Windows Audio Endpoint Builder service Multimedia Class Scheduler service (if available) Windows Audio Service
As soon as all three of the services listed above have been restarted, the red X on the Sound icon in your taskbar should disappear, your computer’s Windows Audio service should be running and you should no longer see the “The Audio Service is not running” message.
Solution 3: Changing Log-On Settings
In some cases, the services might be allowed to log on to a particular account on the computer but they might not be configured to log on for your particular user account. Therefore, in this step, we will be changing the log-on settings. For that:
- Press “Windows” + “R” to open the Run prompt.
- Type in “Services.msc” and press “enter”.
- Navigate down and right-click on the “Windows Audio” service.
- Click on the “Log on” tab and select the “Local System Account” option instead of the “This Account” option.
- Check to see if the issue persists.
- If it does, check the “This Account” option and type in “Local Service” in the text box.
- After that, type any password in the password and confirm password fields as it really doesn’t matter.
- Click on “Apply” and then on “OK”.
- Check to see if the issue persists.
Solution 4: Scanning for Changes
In certain cases, the sound drivers might have acquired some corrupt configurations or files due to which it is causing this glitch and preventing effective communication between the driver and the hardware. Therefore, in this step, we will be first uninstalling the driver and then reinstall it from the device manager. In order to do so:
- Press “Windows’ + “R” to open the Run prompt.
- In the Run prompt, type in “Devmgmt.msc” and press “Enter”.
- In the device manager, expand the “Sound, Video and Game Controllers” option.
- Right-click on the audio driver that you are using and select “Uninstall”.
- After the driver finishes uninstalling, click on the “Scan for Hardware Changes” option and the device manager will automatically reinstall this driver.
- Check to see if the issue still persists.
- If it still persists, right-click on the driver and select “Properties”.
- Click on the “Driver Details” tab and then select “Rollback Driver”.
- Check to see if that fixes your issue and if it doesn’t repeat the above steps and select “Update Driver”.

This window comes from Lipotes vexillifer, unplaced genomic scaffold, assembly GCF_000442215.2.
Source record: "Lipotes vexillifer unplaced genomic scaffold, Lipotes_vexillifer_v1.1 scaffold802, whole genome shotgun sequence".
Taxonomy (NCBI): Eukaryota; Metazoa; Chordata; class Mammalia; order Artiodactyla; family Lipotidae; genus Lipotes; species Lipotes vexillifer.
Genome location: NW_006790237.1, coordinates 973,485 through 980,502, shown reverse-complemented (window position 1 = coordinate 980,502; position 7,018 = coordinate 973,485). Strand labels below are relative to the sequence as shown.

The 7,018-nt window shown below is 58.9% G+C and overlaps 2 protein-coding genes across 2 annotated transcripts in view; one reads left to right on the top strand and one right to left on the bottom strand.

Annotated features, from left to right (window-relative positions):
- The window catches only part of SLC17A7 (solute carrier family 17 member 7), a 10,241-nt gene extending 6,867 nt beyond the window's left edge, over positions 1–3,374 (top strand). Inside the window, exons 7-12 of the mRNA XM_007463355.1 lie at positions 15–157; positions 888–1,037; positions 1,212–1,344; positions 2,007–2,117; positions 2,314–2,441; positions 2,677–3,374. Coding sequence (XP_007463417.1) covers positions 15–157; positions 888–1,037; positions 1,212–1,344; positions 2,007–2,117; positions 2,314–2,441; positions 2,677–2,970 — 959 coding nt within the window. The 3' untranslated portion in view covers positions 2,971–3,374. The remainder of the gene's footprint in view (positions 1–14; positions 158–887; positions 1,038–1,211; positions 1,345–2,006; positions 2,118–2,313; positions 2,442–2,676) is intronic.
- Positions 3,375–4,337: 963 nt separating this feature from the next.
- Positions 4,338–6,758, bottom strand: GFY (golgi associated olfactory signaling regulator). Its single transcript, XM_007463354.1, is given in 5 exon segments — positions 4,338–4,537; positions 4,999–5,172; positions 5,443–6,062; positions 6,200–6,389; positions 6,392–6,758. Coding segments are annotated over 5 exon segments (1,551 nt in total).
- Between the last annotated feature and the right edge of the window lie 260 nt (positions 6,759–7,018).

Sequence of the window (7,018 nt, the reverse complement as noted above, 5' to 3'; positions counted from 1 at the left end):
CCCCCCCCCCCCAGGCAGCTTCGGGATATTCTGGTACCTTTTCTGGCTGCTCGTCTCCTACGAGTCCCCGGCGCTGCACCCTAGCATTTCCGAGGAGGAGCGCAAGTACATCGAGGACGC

Solution 5: Troubleshooting Audio
It is possible that the audio configurations on the computer have been messed up either by manual or automatic changes. In certain cases, this can also occur after the installation of an application. Therefore in this step, we will be troubleshooting the audio. For that:
- Press “Windows” + “I” to open the settings.
- Click on the “Update & Security” button and then select “Troubleshoot” from the left pane.
- In the Troubleshoot window, click on the “Playing Audio” and select the “Run the Troubleshooter” option.
- Check to see if the issue still persists after the troubleshooter runs.
Solution 6: Running Some Commands
In some cases, the issue might be triggered if you have messed up with some local account configurations therefore, in this step, we will be executing some commands in the elevated command prompt to get rid of this issue. For that:
- Press “Windows” + “R’ to open the Run prompt.
- Type in “Cmd” and press “Shift” + “Ctrl” + “Enter” to provide administrative privileges.
- In the command prompt, type in the following commands one by one and press “Enter” to execute them.
net localgroup Administrators /add networkservice net localgroup Administrators /add localservice SC config Audiosrv start= auto REG ADD "HKLM\SYSTEM\CurrentControlSet\Services\Audiosrv" /V start /T REG_DWORD /D 2 /F secedit /configure /cfg %windir%\inf\/db /verbose
- Check to see if the issue persists after completing these steps.
Note: Also make sure to check if the sound works fine in safe mode to rule out any third party interference in the audio services. In addition to that, try to reinstall the sound drivers.